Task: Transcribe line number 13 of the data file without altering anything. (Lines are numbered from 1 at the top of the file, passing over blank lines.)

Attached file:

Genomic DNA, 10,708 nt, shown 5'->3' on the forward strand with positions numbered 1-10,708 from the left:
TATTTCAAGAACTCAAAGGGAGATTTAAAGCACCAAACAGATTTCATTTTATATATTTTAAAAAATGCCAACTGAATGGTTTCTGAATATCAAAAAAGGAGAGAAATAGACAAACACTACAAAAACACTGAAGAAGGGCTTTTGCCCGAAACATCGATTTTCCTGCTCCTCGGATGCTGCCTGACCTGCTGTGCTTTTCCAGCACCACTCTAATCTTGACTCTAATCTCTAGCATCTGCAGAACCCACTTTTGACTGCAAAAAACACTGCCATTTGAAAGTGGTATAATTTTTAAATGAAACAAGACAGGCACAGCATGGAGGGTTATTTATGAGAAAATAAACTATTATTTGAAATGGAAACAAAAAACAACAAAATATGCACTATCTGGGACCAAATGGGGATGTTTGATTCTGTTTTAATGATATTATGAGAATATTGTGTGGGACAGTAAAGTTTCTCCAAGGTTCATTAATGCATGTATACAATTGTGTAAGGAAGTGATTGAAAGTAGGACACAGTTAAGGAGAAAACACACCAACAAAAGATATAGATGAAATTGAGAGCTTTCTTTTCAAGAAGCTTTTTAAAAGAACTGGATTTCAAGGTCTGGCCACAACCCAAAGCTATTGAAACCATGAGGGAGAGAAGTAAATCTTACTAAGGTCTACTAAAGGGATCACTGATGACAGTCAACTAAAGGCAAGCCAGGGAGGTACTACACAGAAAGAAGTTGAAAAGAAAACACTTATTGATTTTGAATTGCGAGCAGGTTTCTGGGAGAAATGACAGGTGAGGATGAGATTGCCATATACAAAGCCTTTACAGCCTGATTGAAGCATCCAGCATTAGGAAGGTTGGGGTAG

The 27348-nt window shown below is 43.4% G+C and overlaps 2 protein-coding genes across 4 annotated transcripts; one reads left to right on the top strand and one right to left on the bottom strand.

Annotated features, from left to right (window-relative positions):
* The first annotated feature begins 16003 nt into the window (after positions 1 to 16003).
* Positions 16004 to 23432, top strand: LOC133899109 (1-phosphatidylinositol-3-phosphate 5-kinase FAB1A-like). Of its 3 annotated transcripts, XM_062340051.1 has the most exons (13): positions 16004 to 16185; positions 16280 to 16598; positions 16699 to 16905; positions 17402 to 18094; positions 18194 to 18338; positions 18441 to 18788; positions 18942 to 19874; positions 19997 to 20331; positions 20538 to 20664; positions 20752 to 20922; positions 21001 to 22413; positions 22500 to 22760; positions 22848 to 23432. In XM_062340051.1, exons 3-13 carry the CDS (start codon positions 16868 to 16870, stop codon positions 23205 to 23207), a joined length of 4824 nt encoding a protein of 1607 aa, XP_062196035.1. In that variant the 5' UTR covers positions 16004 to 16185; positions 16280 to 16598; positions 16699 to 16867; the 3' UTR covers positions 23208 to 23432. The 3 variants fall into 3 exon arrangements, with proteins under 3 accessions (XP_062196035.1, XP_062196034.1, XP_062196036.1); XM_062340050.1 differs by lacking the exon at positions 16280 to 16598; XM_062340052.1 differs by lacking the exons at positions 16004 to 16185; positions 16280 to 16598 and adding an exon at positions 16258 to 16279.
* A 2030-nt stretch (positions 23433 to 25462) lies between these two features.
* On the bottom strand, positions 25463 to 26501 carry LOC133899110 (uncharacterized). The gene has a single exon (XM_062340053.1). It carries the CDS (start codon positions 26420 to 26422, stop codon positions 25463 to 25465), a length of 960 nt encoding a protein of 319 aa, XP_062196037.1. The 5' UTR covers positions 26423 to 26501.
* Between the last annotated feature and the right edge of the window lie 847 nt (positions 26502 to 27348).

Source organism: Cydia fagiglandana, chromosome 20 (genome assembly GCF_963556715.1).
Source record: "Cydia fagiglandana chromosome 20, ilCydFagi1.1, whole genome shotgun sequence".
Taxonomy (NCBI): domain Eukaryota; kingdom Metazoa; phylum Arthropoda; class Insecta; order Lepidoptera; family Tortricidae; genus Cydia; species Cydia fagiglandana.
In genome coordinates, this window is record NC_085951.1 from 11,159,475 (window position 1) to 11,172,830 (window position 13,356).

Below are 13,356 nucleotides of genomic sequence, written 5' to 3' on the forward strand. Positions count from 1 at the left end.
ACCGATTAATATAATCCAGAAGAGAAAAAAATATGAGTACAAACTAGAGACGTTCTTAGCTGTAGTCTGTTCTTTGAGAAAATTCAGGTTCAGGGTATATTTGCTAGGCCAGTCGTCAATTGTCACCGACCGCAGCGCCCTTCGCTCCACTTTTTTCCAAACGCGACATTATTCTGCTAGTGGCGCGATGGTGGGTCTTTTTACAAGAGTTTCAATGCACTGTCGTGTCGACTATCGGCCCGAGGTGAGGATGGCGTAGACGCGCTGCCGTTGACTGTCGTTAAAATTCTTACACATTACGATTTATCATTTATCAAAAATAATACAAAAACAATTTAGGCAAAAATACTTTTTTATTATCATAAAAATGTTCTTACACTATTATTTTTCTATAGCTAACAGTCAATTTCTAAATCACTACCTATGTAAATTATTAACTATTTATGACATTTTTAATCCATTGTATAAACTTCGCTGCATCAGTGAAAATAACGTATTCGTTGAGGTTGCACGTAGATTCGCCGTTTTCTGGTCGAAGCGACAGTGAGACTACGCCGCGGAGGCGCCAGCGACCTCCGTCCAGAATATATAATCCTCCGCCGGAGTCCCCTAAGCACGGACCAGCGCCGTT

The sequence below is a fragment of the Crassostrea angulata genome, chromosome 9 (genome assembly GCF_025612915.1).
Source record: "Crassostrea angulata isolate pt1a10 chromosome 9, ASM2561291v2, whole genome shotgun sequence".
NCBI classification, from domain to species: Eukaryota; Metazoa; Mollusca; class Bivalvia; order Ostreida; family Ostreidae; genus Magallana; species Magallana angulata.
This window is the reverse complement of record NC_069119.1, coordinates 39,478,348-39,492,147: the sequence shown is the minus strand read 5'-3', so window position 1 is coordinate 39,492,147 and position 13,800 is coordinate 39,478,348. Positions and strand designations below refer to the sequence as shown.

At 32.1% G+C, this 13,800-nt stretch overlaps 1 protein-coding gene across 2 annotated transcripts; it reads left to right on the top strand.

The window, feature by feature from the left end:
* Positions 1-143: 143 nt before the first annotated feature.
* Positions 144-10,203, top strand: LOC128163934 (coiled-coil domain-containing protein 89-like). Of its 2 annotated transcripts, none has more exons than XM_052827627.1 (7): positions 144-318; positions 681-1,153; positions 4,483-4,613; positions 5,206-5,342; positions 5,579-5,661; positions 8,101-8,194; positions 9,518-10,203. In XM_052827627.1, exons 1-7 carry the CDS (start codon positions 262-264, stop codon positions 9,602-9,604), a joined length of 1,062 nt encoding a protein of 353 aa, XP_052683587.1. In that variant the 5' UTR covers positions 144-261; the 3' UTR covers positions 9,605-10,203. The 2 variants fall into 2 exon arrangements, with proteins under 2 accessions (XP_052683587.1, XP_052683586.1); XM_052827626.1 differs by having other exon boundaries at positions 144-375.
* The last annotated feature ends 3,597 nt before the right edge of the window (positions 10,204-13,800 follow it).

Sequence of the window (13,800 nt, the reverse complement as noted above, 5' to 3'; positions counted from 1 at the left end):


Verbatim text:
In genome coordinates, this window is record NC_085951.1 from 11,159,475 (window position 1) to 11,172,830 (window position 13,356).